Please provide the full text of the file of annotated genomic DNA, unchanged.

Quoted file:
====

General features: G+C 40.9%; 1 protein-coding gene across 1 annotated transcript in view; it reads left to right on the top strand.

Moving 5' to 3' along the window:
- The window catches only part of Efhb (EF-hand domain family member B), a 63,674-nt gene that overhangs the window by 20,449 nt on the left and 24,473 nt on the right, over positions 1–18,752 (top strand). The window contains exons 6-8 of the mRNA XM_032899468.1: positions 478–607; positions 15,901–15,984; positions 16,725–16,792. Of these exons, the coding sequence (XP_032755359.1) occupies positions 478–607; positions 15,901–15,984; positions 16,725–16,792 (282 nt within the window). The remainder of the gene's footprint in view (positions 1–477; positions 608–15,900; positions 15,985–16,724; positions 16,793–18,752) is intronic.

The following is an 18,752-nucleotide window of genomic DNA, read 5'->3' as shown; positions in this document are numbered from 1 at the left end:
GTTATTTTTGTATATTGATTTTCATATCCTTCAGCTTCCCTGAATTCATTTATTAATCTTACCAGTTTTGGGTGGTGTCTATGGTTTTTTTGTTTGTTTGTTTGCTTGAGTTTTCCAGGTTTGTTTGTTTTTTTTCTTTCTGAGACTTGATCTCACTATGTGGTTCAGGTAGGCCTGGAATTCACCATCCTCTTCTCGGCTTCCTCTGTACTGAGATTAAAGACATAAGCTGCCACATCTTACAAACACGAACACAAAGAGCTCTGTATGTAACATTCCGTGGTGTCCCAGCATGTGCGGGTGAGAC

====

General features: G+C 40.9%; 1 protein-coding gene across 1 annotated transcript in view; it reads left to right on the top strand.

Moving 5' to 3' along the window:
- The window catches only part of Efhb (EF-hand domain family member B), a 63,674-nt gene that overhangs the window by 20,449 nt on the left and 24,473 nt on the right, over positions 1–18,752 (top strand). The window contains exons 6-8 of the mRNA XM_032899468.1: positions 478–607; positions 15,901–15,984; positions 16,725–16,792. Of these exons, the coding sequence (XP_032755359.1) occupies positions 478–607; positions 15,901–15,984; positions 16,725–16,792 (282 nt within the window). The remainder of the gene's footprint in view (positions 1–477; positions 608–15,900; positions 15,985–16,724; positions 16,793–18,752) is intronic.

The following is an 18,752-nucleotide window of genomic DNA, read 5'->3' as shown; positions in this document are numbered from 1 at the left end:
GTTATTTTTGTATATTGATTTTCATATCCTTCAGCTTCCCTGAATTCATTTATTAATCTTACCAGTTTTGGGTGGTGTCTATGGTTTTTTTGTTTGTTTGTTTGCTTGAGTTTTCCAGGTTTGTTTGTTTTTTTTCTTTCTGAGACTTGATCTCACTATGTGGTTCAGGTAGGCCTGGAATTCACCATCCTCTTCTCGGCTTCCTCTGTACTGAGATTAAAGACATAAGCTGCCACATCTTACAAACACGAACACAAAGAGCTCTGTATGTAACATTCCGTGGTGTCCCAGCATGTGCGGGTGAGAC